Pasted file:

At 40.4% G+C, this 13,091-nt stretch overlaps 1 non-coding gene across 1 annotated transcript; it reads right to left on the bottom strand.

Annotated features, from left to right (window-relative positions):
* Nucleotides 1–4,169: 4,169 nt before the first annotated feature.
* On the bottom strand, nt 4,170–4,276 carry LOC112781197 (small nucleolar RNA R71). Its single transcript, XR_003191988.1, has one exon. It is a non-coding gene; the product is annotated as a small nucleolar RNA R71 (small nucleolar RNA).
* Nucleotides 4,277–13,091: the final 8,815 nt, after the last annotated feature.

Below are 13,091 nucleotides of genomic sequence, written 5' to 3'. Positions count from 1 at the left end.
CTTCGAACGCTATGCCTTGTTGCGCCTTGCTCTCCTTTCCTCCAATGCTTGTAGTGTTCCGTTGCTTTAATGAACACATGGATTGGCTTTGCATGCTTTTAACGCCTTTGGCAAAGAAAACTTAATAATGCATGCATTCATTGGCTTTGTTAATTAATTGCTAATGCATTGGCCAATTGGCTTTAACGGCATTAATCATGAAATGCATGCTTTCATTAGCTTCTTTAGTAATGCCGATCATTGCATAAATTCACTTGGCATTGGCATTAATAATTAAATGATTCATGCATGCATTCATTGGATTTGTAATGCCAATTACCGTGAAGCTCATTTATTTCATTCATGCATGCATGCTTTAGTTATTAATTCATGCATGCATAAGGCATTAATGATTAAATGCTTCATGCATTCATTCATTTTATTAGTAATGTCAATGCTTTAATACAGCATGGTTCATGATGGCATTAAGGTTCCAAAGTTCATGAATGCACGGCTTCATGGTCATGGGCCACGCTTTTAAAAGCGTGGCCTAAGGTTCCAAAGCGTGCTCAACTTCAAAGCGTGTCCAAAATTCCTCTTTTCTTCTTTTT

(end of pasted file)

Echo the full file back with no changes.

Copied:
At 40.4% G+C, this 13,091-nt stretch overlaps 1 non-coding gene across 1 annotated transcript; it reads right to left on the bottom strand.

Annotated features, from left to right (window-relative positions):
* Nucleotides 1–4,169: 4,169 nt before the first annotated feature.
* On the bottom strand, nt 4,170–4,276 carry LOC112781197 (small nucleolar RNA R71). Its single transcript, XR_003191988.1, has one exon. It is a non-coding gene; the product is annotated as a small nucleolar RNA R71 (small nucleolar RNA).
* Nucleotides 4,277–13,091: the final 8,815 nt, after the last annotated feature.

Below are 13,091 nucleotides of genomic sequence, written 5' to 3'. Positions count from 1 at the left end.
CTTCGAACGCTATGCCTTGTTGCGCCTTGCTCTCCTTTCCTCCAATGCTTGTAGTGTTCCGTTGCTTTAATGAACACATGGATTGGCTTTGCATGCTTTTAACGCCTTTGGCAAAGAAAACTTAATAATGCATGCATTCATTGGCTTTGTTAATTAATTGCTAATGCATTGGCCAATTGGCTTTAACGGCATTAATCATGAAATGCATGCTTTCATTAGCTTCTTTAGTAATGCCGATCATTGCATAAATTCACTTGGCATTGGCATTAATAATTAAATGATTCATGCATGCATTCATTGGATTTGTAATGCCAATTACCGTGAAGCTCATTTATTTCATTCATGCATGCATGCTTTAGTTATTAATTCATGCATGCATAAGGCATTAATGATTAAATGCTTCATGCATTCATTCATTTTATTAGTAATGTCAATGCTTTAATACAGCATGGTTCATGATGGCATTAAGGTTCCAAAGTTCATGAATGCACGGCTTCATGGTCATGGGCCACGCTTTTAAAAGCGTGGCCTAAGGTTCCAAAGCGTGCTCAACTTCAAAGCGTGTCCAAAATTCCTCTTTTCTTCTTTTT